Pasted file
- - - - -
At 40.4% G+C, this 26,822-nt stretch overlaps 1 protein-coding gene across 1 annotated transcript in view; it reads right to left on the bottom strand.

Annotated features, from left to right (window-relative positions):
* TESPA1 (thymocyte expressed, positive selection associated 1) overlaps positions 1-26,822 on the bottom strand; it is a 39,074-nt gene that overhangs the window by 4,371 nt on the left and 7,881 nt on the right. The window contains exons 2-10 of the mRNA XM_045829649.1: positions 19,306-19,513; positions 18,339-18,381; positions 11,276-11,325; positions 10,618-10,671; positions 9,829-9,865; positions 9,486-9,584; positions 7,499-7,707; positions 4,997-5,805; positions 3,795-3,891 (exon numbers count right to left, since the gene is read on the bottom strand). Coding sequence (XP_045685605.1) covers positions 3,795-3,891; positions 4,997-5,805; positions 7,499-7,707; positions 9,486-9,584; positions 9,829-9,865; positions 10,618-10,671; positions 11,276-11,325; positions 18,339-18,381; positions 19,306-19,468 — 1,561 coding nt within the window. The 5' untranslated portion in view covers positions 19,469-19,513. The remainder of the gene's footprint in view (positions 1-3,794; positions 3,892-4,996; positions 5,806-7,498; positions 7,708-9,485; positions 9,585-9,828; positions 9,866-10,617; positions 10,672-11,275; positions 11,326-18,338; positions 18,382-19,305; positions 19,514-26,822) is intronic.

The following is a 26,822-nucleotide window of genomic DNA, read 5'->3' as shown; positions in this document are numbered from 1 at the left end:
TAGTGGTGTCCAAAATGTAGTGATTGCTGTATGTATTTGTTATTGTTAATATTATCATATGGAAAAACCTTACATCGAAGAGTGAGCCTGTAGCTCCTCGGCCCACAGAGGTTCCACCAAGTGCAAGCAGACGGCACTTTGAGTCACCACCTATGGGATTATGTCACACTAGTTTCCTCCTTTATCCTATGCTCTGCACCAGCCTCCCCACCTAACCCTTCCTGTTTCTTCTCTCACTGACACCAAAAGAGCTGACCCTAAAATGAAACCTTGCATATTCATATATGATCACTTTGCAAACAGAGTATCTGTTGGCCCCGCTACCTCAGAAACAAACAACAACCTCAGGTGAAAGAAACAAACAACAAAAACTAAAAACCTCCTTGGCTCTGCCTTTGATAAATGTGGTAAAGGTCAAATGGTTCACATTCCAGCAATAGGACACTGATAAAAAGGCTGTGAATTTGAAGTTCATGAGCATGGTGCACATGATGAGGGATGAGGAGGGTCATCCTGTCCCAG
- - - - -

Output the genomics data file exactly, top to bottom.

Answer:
At 40.4% G+C, this 26,822-nt stretch overlaps 1 protein-coding gene across 1 annotated transcript in view; it reads right to left on the bottom strand.

Annotated features, from left to right (window-relative positions):
* TESPA1 (thymocyte expressed, positive selection associated 1) overlaps positions 1-26,822 on the bottom strand; it is a 39,074-nt gene that overhangs the window by 4,371 nt on the left and 7,881 nt on the right. The window contains exons 2-10 of the mRNA XM_045829649.1: positions 19,306-19,513; positions 18,339-18,381; positions 11,276-11,325; positions 10,618-10,671; positions 9,829-9,865; positions 9,486-9,584; positions 7,499-7,707; positions 4,997-5,805; positions 3,795-3,891 (exon numbers count right to left, since the gene is read on the bottom strand). Coding sequence (XP_045685605.1) covers positions 3,795-3,891; positions 4,997-5,805; positions 7,499-7,707; positions 9,486-9,584; positions 9,829-9,865; positions 10,618-10,671; positions 11,276-11,325; positions 18,339-18,381; positions 19,306-19,468 — 1,561 coding nt within the window. The 5' untranslated portion in view covers positions 19,469-19,513. The remainder of the gene's footprint in view (positions 1-3,794; positions 3,892-4,996; positions 5,806-7,498; positions 7,708-9,485; positions 9,585-9,828; positions 9,866-10,617; positions 10,672-11,275; positions 11,326-18,338; positions 18,382-19,305; positions 19,514-26,822) is intronic.

The following is a 26,822-nucleotide window of genomic DNA, read 5'->3' as shown; positions in this document are numbered from 1 at the left end:
TAGTGGTGTCCAAAATGTAGTGATTGCTGTATGTATTTGTTATTGTTAATATTATCATATGGAAAAACCTTACATCGAAGAGTGAGCCTGTAGCTCCTCGGCCCACAGAGGTTCCACCAAGTGCAAGCAGACGGCACTTTGAGTCACCACCTATGGGATTATGTCACACTAGTTTCCTCCTTTATCCTATGCTCTGCACCAGCCTCCCCACCTAACCCTTCCTGTTTCTTCTCTCACTGACACCAAAAGAGCTGACCCTAAAATGAAACCTTGCATATTCATATATGATCACTTTGCAAACAGAGTATCTGTTGGCCCCGCTACCTCAGAAACAAACAACAACCTCAGGTGAAAGAAACAAACAACAAAAACTAAAAACCTCCTTGGCTCTGCCTTTGATAAATGTGGTAAAGGTCAAATGGTTCACATTCCAGCAATAGGACACTGATAAAAAGGCTGTGAATTTGAAGTTCATGAGCATGGTGCACATGATGAGGGATGAGGAGGGTCATCCTGTCCCAG